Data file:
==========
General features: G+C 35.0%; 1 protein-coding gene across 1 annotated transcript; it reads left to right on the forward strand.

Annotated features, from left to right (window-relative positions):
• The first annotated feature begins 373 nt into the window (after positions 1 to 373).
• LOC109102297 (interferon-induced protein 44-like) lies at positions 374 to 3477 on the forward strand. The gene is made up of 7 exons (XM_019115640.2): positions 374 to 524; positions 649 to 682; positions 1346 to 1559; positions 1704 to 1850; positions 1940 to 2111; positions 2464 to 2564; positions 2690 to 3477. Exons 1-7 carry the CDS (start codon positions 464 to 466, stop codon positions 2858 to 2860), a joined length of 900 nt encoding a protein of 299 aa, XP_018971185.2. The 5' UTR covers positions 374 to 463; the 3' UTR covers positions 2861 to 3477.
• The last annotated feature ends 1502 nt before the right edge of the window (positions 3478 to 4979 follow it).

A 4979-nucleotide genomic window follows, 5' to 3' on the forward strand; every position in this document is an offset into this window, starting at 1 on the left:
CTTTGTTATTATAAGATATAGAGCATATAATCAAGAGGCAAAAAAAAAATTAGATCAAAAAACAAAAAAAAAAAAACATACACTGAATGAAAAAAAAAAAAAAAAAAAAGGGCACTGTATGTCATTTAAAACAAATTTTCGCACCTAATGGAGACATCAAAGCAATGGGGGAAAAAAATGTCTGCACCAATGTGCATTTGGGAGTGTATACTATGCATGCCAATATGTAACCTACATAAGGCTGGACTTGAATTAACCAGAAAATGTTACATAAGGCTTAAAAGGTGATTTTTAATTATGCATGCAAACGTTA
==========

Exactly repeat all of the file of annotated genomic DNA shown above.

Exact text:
General features: G+C 35.0%; 1 protein-coding gene across 1 annotated transcript; it reads left to right on the forward strand.

Annotated features, from left to right (window-relative positions):
• The first annotated feature begins 373 nt into the window (after positions 1 to 373).
• LOC109102297 (interferon-induced protein 44-like) lies at positions 374 to 3477 on the forward strand. The gene is made up of 7 exons (XM_019115640.2): positions 374 to 524; positions 649 to 682; positions 1346 to 1559; positions 1704 to 1850; positions 1940 to 2111; positions 2464 to 2564; positions 2690 to 3477. Exons 1-7 carry the CDS (start codon positions 464 to 466, stop codon positions 2858 to 2860), a joined length of 900 nt encoding a protein of 299 aa, XP_018971185.2. The 5' UTR covers positions 374 to 463; the 3' UTR covers positions 2861 to 3477.
• The last annotated feature ends 1502 nt before the right edge of the window (positions 3478 to 4979 follow it).

A 4979-nucleotide genomic window follows, 5' to 3' on the forward strand; every position in this document is an offset into this window, starting at 1 on the left:
CTTTGTTATTATAAGATATAGAGCATATAATCAAGAGGCAAAAAAAAAATTAGATCAAAAAACAAAAAAAAAAAAACATACACTGAATGAAAAAAAAAAAAAAAAAAAAGGGCACTGTATGTCATTTAAAACAAATTTTCGCACCTAATGGAGACATCAAAGCAATGGGGGAAAAAAATGTCTGCACCAATGTGCATTTGGGAGTGTATACTATGCATGCCAATATGTAACCTACATAAGGCTGGACTTGAATTAACCAGAAAATGTTACATAAGGCTTAAAAGGTGATTTTTAATTATGCATGCAAACGTTA